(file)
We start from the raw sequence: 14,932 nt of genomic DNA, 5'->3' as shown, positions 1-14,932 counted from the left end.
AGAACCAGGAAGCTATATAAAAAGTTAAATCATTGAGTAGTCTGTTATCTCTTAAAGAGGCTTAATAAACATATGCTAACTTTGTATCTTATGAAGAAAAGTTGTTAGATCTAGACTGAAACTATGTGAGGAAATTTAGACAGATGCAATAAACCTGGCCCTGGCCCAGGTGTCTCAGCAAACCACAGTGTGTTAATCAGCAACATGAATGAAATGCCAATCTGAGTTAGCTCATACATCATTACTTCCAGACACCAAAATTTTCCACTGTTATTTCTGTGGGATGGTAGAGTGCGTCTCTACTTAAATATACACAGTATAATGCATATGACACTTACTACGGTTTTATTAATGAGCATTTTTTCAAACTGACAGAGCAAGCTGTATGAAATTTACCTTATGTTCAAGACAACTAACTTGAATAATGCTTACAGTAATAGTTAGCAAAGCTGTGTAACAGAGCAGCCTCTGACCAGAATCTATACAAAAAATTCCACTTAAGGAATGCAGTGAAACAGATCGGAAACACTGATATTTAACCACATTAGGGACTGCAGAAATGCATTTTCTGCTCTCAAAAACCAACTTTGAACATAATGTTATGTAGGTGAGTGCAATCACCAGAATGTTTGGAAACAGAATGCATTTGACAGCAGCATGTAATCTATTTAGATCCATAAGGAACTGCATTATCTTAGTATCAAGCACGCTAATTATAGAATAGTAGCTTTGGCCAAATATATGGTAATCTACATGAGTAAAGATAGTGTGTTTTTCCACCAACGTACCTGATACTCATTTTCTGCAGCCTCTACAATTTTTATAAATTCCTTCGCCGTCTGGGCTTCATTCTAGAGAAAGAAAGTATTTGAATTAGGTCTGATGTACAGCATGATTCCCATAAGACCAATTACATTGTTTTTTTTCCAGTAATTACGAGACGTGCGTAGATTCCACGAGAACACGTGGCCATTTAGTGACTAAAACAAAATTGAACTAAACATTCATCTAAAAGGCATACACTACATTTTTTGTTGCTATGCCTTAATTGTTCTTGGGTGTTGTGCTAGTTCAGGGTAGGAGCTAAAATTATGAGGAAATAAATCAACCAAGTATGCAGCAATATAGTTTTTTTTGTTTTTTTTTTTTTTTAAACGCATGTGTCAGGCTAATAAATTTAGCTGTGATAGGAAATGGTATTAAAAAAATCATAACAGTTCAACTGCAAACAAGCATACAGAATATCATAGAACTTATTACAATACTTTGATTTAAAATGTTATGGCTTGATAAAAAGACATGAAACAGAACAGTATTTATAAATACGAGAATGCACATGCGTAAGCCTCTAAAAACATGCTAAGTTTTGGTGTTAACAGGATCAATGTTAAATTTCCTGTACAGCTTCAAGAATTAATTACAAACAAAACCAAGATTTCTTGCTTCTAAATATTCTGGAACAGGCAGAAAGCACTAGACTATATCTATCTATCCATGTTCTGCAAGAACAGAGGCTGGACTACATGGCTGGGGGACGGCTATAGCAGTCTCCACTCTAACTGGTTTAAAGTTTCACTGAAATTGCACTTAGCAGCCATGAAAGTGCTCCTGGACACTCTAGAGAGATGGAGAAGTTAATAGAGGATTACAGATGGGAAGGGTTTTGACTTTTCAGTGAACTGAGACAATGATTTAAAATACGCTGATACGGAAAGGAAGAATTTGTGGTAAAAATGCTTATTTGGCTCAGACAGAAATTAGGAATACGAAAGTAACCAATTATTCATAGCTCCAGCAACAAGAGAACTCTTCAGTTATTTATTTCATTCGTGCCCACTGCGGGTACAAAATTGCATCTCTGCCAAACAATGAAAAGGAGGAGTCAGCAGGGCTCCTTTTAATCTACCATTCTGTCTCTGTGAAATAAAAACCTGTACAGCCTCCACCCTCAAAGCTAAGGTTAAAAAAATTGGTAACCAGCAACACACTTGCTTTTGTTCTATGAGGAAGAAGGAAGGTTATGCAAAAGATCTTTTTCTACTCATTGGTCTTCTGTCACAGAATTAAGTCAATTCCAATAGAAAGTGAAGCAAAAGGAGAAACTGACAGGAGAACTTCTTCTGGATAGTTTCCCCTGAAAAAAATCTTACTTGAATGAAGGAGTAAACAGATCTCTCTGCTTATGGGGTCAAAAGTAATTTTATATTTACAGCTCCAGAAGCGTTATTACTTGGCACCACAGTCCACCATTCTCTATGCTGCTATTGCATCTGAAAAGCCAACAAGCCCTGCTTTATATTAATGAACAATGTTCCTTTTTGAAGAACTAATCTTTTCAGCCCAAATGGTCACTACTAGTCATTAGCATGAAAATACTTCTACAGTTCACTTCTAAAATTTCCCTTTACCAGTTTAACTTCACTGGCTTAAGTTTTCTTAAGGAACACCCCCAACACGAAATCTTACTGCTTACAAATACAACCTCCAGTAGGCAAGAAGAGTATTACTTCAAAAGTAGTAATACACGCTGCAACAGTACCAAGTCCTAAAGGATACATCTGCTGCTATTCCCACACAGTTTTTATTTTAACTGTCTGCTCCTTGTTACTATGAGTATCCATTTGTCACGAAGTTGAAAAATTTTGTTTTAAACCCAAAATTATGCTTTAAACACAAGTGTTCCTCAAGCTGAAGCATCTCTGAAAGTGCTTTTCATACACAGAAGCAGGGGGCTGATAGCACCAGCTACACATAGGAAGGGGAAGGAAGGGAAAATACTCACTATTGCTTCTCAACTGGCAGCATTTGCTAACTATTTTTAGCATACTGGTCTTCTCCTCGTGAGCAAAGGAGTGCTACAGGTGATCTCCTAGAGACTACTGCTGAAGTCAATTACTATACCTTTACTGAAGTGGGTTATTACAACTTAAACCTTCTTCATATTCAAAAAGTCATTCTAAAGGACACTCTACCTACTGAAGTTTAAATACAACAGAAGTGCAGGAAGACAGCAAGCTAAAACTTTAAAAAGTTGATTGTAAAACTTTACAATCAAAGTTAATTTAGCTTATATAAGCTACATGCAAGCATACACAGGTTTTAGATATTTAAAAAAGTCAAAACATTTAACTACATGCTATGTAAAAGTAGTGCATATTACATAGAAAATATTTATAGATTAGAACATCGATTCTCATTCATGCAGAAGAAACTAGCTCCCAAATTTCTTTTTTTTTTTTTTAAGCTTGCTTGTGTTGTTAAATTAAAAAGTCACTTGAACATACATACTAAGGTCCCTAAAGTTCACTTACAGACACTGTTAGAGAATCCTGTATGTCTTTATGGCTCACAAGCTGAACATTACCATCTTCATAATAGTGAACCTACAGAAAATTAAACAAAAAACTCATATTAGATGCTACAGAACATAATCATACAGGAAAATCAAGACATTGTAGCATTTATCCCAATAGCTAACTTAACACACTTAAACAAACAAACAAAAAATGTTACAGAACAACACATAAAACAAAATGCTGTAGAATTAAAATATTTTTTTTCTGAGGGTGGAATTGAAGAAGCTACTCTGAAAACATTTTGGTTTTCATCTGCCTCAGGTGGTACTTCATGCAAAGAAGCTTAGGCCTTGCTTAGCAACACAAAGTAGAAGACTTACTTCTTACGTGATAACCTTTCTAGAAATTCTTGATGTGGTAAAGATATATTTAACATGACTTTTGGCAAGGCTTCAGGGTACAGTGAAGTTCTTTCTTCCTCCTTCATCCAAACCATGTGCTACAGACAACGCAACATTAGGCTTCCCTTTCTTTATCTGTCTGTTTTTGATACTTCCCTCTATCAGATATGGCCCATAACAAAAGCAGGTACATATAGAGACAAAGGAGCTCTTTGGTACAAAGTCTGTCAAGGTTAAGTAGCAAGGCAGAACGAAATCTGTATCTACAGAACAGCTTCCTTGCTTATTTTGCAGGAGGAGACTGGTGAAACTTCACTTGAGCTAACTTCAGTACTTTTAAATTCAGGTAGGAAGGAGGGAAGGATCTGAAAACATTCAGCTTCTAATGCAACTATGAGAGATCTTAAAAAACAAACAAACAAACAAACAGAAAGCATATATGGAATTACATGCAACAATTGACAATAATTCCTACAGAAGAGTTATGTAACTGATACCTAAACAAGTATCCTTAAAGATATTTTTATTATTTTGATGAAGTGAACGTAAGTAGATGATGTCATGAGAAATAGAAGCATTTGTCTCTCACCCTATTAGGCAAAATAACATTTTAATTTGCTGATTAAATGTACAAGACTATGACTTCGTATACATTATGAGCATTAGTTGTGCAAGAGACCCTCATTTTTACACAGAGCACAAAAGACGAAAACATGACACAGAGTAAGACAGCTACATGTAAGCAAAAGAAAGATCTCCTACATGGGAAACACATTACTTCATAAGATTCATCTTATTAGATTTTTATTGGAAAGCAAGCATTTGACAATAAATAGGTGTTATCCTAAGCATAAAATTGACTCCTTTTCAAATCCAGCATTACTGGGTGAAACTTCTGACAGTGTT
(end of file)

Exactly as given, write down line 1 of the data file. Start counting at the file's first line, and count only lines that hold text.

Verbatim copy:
We start from the raw sequence: 14,932 nt of genomic DNA, 5'->3' as shown, positions 1-14,932 counted from the left end.